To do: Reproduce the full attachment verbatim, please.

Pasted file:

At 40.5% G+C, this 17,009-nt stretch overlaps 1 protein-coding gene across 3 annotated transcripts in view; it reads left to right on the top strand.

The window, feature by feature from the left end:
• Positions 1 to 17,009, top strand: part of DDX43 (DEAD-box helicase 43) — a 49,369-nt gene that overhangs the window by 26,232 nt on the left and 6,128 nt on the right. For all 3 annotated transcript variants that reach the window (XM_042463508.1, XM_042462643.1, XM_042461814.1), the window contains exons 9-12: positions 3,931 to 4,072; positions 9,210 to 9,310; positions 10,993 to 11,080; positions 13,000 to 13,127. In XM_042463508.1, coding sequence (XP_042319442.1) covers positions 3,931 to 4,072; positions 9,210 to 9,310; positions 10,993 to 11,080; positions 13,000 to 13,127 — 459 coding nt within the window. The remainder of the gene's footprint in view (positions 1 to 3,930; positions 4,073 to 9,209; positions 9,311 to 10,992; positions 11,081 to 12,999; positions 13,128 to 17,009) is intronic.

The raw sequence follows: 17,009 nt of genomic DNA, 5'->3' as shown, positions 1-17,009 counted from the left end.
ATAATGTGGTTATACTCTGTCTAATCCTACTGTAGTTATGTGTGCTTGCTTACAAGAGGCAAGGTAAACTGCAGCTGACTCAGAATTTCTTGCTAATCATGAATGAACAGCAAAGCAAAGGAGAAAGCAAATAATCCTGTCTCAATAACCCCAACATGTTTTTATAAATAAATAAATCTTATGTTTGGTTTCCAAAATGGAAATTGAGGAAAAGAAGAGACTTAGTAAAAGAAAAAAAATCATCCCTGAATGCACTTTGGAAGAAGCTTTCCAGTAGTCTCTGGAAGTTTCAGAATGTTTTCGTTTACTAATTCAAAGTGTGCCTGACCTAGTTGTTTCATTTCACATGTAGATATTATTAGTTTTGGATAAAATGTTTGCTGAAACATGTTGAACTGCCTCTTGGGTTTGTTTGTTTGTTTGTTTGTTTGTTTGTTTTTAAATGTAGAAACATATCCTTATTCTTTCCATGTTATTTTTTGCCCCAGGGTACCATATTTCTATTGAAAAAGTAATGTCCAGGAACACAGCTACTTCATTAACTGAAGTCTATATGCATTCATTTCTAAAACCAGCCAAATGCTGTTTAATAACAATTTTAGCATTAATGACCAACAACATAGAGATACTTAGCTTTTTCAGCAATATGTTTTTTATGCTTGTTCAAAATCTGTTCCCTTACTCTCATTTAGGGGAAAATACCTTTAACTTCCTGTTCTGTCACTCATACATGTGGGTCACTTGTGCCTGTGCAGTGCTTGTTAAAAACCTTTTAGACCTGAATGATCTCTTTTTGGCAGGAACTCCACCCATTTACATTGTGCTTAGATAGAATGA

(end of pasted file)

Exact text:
At 40.5% G+C, this 17,009-nt stretch overlaps 1 protein-coding gene across 3 annotated transcripts in view; it reads left to right on the top strand.

The window, feature by feature from the left end:
• Positions 1 to 17,009, top strand: part of DDX43 (DEAD-box helicase 43) — a 49,369-nt gene that overhangs the window by 26,232 nt on the left and 6,128 nt on the right. For all 3 annotated transcript variants that reach the window (XM_042463508.1, XM_042462643.1, XM_042461814.1), the window contains exons 9-12: positions 3,931 to 4,072; positions 9,210 to 9,310; positions 10,993 to 11,080; positions 13,000 to 13,127. In XM_042463508.1, coding sequence (XP_042319442.1) covers positions 3,931 to 4,072; positions 9,210 to 9,310; positions 10,993 to 11,080; positions 13,000 to 13,127 — 459 coding nt within the window. The remainder of the gene's footprint in view (positions 1 to 3,930; positions 4,073 to 9,209; positions 9,311 to 10,992; positions 11,081 to 12,999; positions 13,128 to 17,009) is intronic.

The raw sequence follows: 17,009 nt of genomic DNA, 5'->3' as shown, positions 1-17,009 counted from the left end.
ATAATGTGGTTATACTCTGTCTAATCCTACTGTAGTTATGTGTGCTTGCTTACAAGAGGCAAGGTAAACTGCAGCTGACTCAGAATTTCTTGCTAATCATGAATGAACAGCAAAGCAAAGGAGAAAGCAAATAATCCTGTCTCAATAACCCCAACATGTTTTTATAAATAAATAAATCTTATGTTTGGTTTCCAAAATGGAAATTGAGGAAAAGAAGAGACTTAGTAAAAGAAAAAAAATCATCCCTGAATGCACTTTGGAAGAAGCTTTCCAGTAGTCTCTGGAAGTTTCAGAATGTTTTCGTTTACTAATTCAAAGTGTGCCTGACCTAGTTGTTTCATTTCACATGTAGATATTATTAGTTTTGGATAAAATGTTTGCTGAAACATGTTGAACTGCCTCTTGGGTTTGTTTGTTTGTTTGTTTGTTTGTTTGTTTTTAAATGTAGAAACATATCCTTATTCTTTCCATGTTATTTTTTGCCCCAGGGTACCATATTTCTATTGAAAAAGTAATGTCCAGGAACACAGCTACTTCATTAACTGAAGTCTATATGCATTCATTTCTAAAACCAGCCAAATGCTGTTTAATAACAATTTTAGCATTAATGACCAACAACATAGAGATACTTAGCTTTTTCAGCAATATGTTTTTTATGCTTGTTCAAAATCTGTTCCCTTACTCTCATTTAGGGGAAAATACCTTTAACTTCCTGTTCTGTCACTCATACATGTGGGTCACTTGTGCCTGTGCAGTGCTTGTTAAAAACCTTTTAGACCTGAATGATCTCTTTTTGGCAGGAACTCCACCCATTTACATTGTGCTTAGATAGAATGA